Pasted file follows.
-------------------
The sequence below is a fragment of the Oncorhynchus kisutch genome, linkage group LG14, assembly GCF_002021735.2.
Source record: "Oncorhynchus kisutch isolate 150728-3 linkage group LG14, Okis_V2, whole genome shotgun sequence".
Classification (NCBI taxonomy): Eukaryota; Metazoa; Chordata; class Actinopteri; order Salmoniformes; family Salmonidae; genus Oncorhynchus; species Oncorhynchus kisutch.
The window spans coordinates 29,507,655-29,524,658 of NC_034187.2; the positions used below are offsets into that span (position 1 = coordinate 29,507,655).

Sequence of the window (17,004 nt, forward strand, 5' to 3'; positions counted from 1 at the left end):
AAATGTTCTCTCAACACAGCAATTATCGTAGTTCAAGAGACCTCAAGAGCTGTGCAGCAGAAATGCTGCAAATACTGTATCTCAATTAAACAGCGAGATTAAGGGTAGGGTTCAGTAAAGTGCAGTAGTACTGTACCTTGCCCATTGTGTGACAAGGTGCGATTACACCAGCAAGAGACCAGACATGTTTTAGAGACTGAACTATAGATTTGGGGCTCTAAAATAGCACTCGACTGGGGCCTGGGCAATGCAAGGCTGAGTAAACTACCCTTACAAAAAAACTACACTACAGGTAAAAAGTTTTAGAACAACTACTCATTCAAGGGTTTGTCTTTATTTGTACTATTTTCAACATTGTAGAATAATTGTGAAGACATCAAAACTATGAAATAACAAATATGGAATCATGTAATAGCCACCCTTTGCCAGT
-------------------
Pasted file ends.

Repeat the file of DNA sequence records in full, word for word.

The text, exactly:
The sequence below is a fragment of the Oncorhynchus kisutch genome, linkage group LG14, assembly GCF_002021735.2.
Source record: "Oncorhynchus kisutch isolate 150728-3 linkage group LG14, Okis_V2, whole genome shotgun sequence".
Classification (NCBI taxonomy): Eukaryota; Metazoa; Chordata; class Actinopteri; order Salmoniformes; family Salmonidae; genus Oncorhynchus; species Oncorhynchus kisutch.
The window spans coordinates 29,507,655-29,524,658 of NC_034187.2; the positions used below are offsets into that span (position 1 = coordinate 29,507,655).

Sequence of the window (17,004 nt, forward strand, 5' to 3'; positions counted from 1 at the left end):
AAATGTTCTCTCAACACAGCAATTATCGTAGTTCAAGAGACCTCAAGAGCTGTGCAGCAGAAATGCTGCAAATACTGTATCTCAATTAAACAGCGAGATTAAGGGTAGGGTTCAGTAAAGTGCAGTAGTACTGTACCTTGCCCATTGTGTGACAAGGTGCGATTACACCAGCAAGAGACCAGACATGTTTTAGAGACTGAACTATAGATTTGGGGCTCTAAAATAGCACTCGACTGGGGCCTGGGCAATGCAAGGCTGAGTAAACTACCCTTACAAAAAAACTACACTACAGGTAAAAAGTTTTAGAACAACTACTCATTCAAGGGTTTGTCTTTATTTGTACTATTTTCAACATTGTAGAATAATTGTGAAGACATCAAAACTATGAAATAACAAATATGGAATCATGTAATAGCCACCCTTTGCCAGT